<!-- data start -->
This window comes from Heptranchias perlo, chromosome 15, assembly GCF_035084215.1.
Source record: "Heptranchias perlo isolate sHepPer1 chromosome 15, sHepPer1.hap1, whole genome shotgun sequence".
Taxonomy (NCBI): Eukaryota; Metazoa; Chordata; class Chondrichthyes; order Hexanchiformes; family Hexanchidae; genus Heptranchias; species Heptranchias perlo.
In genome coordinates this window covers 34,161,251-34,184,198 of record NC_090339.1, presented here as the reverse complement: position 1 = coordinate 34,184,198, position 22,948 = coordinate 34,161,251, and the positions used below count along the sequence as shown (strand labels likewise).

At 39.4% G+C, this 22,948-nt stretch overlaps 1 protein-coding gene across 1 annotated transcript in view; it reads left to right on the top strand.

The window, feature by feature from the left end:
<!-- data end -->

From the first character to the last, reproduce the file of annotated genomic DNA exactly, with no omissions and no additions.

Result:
This window comes from Heptranchias perlo, chromosome 15, assembly GCF_035084215.1.
Source record: "Heptranchias perlo isolate sHepPer1 chromosome 15, sHepPer1.hap1, whole genome shotgun sequence".
Taxonomy (NCBI): Eukaryota; Metazoa; Chordata; class Chondrichthyes; order Hexanchiformes; family Hexanchidae; genus Heptranchias; species Heptranchias perlo.
In genome coordinates this window covers 34,161,251-34,184,198 of record NC_090339.1, presented here as the reverse complement: position 1 = coordinate 34,184,198, position 22,948 = coordinate 34,161,251, and the positions used below count along the sequence as shown (strand labels likewise).

At 39.4% G+C, this 22,948-nt stretch overlaps 1 protein-coding gene across 1 annotated transcript in view; it reads left to right on the top strand.

The window, feature by feature from the left end: